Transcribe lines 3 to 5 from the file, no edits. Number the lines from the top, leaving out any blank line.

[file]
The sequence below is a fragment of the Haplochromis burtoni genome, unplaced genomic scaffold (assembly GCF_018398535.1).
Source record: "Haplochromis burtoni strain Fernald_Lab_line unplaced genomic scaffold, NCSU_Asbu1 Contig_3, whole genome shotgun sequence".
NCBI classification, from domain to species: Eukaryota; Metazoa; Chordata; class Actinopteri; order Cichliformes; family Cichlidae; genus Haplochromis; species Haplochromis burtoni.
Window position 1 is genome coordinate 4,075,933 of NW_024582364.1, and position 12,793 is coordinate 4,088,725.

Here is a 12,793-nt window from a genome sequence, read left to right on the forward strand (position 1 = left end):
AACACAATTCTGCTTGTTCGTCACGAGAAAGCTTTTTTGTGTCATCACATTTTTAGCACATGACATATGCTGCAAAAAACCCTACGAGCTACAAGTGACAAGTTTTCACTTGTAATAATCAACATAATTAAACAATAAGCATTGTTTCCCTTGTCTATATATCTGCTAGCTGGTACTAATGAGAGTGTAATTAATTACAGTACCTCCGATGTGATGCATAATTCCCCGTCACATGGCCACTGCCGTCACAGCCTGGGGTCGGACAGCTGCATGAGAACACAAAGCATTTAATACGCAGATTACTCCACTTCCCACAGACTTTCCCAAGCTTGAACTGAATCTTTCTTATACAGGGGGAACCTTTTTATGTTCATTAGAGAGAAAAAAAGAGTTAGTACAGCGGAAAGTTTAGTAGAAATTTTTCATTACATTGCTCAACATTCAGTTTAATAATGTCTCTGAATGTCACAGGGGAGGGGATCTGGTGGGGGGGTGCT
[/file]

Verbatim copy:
NCBI classification, from domain to species: Eukaryota; Metazoa; Chordata; class Actinopteri; order Cichliformes; family Cichlidae; genus Haplochromis; species Haplochromis burtoni.
Window position 1 is genome coordinate 4,075,933 of NW_024582364.1, and position 12,793 is coordinate 4,088,725.

Here is a 12,793-nt window from a genome sequence, read left to right on the forward strand (position 1 = left end):